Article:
Alternatively, we could have implemented a solution that involved a hardwire map. This is the path that Cocoa/Java took. That is, we could have built a map file that effectively said "the 'errorWithString:going:to:' method is mapped to the 'errorWithString()' python function". This requires a tremendous amount of maintenance overhead and results in an API that is neither Native Cocoa nor Pure Python. It requires the developer to maintain two mental maps in their head without an automatic heuristic to span the maps; the first map goes from Obj-C to the new thing in the middle and the second goes from Python to the new thing in the middle.

Yet using Cocoa with Python is simple...

And that is goal #1 of the PyObjC project. We wanted it to be simple to use, simple to extend, and simple to maintain.

Once you have learned this simple rule...

To use an Obj-C method from Python, take the Objective-C method name and replace all ':' (colons) with '_' (underscores).

... you have the ability to use nearly all of Objective-C from Python. Furthermore, the developers of PyObjC only have to actively maintain the handful of special cases that do not otherwise map automatically (varargs, meaingful void *s, etc..).

It also results in more readable code. Compare the following two lines of code:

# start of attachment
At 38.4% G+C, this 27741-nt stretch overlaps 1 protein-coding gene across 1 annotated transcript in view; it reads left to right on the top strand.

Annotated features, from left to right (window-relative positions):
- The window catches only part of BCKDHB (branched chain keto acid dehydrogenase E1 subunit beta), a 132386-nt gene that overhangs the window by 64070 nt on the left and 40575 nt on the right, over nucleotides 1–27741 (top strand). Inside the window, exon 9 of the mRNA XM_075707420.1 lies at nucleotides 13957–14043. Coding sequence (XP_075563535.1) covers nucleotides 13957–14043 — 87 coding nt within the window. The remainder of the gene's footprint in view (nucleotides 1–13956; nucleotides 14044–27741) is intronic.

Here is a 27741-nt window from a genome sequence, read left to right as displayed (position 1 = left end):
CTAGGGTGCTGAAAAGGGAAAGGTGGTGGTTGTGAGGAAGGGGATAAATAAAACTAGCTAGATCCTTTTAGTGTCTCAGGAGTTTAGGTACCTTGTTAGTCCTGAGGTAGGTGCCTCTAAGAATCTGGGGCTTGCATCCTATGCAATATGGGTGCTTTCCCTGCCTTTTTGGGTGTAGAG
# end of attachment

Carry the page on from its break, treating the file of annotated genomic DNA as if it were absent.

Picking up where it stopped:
RWError.errorWithString_going_to_(myString, kToFile, filepath)
RWError.errorWithString(myString, going = kToFile, to= filepath)

The second naturally leads the developer to thinking they are calling the "errorWithString()" method of the RWError class/object. That may or may not be true depending on if RWError is a Python object or an ObjC object. If Python, then the developer is calling errorWithString() where the 'going' and 'to' parameters are generally expected to be optional. If ObjC, the developer has to know that key/value paramaters are actually a part of the method name and has to mentally parse and rewrite the line of code to understand what method will actually be invoked.

The first looks slightly alien, but it maps cleanly into both the ObjC and Python worlds. By "maps cleanly", I mean that there is a very simple rule that can be followed to understand how the method fits in on either side of the bridge.

This is a subject that has come up many times in the nearly 10 years that PyObjC has been in development. There have been many heated discussions regarding the syntax. I don't think any of us that actively work on PyObjC are particularly married to the syntax. The underscores are ugly. Personally, I would rather just use the straight Objective-C method name...

RWError.errorWithString:going:to:("foo", bar, baz)

... but that would require a change to the Python language itself. I hacked the python interpreter ages ago to do this-- 1.5.2-- and it worked really well. But requiring that the developer build/install a custom version of the python interpreter just to have access to PyObjC completely defeats the "simple" goal.

No one has yet to come up with a mapping scheme that is as easy to use or maintain. We are all eyes/ears, but I would suggest revisiting the various records of discussion on the subject (a google search of 'bbum pyobjc method' will reveal others, I'm sure).
9:42:21 AM  pontificate